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Meet Jedidiah Chun and Christopher Vo of Asian Mental Health Collective

Today we’d like to introduce you to Jedidiah Chun and Christopher Vo.

So, before we jump into specific questions, why don’t you give us some details about you and your story.
Jed: To preface, we’re both mental health therapists. I am based out of San Gabriel, CA and Chris, Houston, TX. While our journeys started out in different places, we ultimately came together to work towards a common goal: destigmatizing mental health within Asian communities.

Counseling has always been a part of my life. My parents both worked in helping professions–my mom as a Christian marriage counselor and my dad as a pastor. Growing up, I spent some time observing their interactions with people and I gradually developed an understanding that human connection can lead to healing. This was an understanding that was later reinforced in my graduate school training. It struck me early on that personal issues often stemmed from the breakdown of relationships, particularly familial ones. I wholeheartedly believe that societal change starts with individual families, and while such families may exist within broken systems, they do not have to perpetuate them. This belief has inspired me to work in community mental health as well as the foster care system. Currently, I work in private practice, treating individuals and immigrant families.

Chris: I’ve wanted to be a therapist pretty early on. Growing up, I was never really allowed a safe space to talk about my feelings. Being able to properly express yourself is really important to the development process. I attribute a lot of that to the Asian concepts of saving face and stoicism. To this day, I think I’ve only told my parents I love them once or twice. I wanted to become a therapist for a lot of different reasons, but a big reason was to hopefully prevent other generations from having to grow up like this.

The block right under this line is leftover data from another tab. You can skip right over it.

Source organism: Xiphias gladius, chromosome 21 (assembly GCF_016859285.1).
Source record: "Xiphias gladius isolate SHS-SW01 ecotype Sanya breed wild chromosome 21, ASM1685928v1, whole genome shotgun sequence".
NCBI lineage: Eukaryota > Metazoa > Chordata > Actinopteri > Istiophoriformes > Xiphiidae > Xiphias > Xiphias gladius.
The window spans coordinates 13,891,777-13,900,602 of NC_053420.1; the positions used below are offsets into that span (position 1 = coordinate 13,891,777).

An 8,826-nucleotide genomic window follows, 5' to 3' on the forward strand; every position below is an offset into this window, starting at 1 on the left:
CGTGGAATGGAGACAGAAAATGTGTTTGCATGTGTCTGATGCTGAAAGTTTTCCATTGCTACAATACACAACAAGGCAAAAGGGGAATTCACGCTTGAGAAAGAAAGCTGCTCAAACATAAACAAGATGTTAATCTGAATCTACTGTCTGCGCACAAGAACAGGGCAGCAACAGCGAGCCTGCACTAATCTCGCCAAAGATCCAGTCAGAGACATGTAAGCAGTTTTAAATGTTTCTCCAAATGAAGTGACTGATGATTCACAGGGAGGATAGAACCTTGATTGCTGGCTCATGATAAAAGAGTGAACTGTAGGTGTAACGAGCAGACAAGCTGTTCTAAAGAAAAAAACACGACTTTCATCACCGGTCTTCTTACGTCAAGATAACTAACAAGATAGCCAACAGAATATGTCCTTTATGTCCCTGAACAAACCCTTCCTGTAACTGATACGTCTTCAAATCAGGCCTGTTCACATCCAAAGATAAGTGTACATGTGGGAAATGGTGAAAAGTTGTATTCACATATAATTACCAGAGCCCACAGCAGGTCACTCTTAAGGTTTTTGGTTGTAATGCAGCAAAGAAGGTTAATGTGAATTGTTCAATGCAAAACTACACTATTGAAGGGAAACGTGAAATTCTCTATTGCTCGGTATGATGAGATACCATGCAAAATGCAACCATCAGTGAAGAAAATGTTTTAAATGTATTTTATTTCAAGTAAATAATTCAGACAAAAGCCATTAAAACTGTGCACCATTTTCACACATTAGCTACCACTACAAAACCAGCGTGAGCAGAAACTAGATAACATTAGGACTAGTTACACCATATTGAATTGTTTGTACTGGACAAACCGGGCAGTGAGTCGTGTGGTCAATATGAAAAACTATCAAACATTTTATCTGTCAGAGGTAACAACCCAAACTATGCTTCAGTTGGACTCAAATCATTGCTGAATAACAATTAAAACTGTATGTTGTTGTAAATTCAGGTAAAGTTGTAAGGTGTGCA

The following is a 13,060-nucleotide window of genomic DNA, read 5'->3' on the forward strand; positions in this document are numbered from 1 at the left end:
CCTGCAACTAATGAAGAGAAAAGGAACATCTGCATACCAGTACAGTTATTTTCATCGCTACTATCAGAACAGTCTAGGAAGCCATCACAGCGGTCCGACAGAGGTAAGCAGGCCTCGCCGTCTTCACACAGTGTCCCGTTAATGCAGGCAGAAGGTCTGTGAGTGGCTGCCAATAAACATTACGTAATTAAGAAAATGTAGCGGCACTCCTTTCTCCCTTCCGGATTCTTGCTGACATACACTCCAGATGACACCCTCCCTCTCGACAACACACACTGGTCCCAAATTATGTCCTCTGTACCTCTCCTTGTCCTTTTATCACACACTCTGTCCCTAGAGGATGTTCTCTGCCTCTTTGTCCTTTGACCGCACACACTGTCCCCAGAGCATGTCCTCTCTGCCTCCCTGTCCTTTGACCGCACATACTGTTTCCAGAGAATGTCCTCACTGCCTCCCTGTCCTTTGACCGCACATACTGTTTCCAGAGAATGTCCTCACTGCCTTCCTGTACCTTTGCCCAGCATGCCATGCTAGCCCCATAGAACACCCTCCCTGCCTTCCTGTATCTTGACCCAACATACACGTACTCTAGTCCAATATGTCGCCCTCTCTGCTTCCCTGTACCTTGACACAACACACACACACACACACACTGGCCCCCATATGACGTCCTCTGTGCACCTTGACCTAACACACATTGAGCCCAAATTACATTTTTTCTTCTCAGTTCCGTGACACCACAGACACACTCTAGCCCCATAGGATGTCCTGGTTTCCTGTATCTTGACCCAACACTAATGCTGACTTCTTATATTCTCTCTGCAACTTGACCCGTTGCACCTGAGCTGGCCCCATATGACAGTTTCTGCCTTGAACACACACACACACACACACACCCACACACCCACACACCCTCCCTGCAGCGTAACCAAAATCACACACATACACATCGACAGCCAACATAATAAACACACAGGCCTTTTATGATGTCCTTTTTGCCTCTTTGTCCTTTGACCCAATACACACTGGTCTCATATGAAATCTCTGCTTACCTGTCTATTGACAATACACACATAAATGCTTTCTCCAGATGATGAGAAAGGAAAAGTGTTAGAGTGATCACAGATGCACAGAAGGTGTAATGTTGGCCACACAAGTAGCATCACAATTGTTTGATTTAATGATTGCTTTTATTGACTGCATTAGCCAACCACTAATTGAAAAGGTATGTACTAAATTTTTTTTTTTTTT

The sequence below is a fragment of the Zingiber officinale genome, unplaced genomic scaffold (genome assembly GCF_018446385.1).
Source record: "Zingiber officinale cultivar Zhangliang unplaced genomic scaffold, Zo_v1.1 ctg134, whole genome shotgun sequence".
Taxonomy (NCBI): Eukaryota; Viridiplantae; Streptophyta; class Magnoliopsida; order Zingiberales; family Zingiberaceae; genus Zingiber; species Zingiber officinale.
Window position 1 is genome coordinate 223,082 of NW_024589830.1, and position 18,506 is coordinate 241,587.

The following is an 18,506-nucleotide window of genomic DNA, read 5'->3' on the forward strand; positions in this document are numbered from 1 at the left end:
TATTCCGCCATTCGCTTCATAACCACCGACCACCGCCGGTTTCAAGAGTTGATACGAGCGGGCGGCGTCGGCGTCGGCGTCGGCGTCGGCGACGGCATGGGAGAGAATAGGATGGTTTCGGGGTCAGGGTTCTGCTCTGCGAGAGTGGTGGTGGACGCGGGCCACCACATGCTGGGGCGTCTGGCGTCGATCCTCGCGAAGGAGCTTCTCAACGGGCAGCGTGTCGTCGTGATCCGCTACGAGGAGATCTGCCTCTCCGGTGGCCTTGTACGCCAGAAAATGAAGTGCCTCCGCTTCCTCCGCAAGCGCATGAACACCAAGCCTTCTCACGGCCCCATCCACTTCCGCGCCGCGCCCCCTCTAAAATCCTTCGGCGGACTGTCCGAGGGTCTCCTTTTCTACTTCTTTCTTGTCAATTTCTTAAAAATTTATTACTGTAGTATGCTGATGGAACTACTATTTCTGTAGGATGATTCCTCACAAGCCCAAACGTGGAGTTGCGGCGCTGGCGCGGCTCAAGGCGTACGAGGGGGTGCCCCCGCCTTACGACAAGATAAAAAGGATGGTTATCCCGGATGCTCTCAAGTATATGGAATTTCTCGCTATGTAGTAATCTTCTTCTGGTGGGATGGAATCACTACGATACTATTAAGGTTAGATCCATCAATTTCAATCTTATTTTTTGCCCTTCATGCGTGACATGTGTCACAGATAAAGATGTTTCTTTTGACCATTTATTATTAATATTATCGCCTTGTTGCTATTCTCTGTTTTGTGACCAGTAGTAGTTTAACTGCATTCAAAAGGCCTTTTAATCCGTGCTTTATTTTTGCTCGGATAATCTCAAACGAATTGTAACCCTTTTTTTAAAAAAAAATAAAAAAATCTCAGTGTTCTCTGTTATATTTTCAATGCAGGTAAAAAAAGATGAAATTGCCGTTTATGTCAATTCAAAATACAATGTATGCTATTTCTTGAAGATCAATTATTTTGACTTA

I’ve worked with a large variety of clients; starting at a non-profit that focused on underprivileged communities, a juvenile detention facility focusing on gang violence and sexual trauma, and currently I work in a private practice that predominantly works with couples, but also gets individuals from all walks of life.

In 2018, Jed and I met in the Facebook group Subtle Asian Mental Health. We were inspired by the conversations that the space offered around Asian identity and mental health. It was amazing to see many members of the Asian community navigating their emotions and vulnerability for the first time. As therapists, we saw an opportunity to offer our guidance for a growing community that was both compassionate and struggling. While Jed and I watched the group reach thousands of people, we recognized another opportunity to provide the same support across other mediums. This idea is what birthed the Asian Mental Health Collective.

We’re always bombarded by how great it is to pursue your passion, etc – but we’ve spoken with enough people to know that it’s not always easy. Overall, would you say things have been easy for you?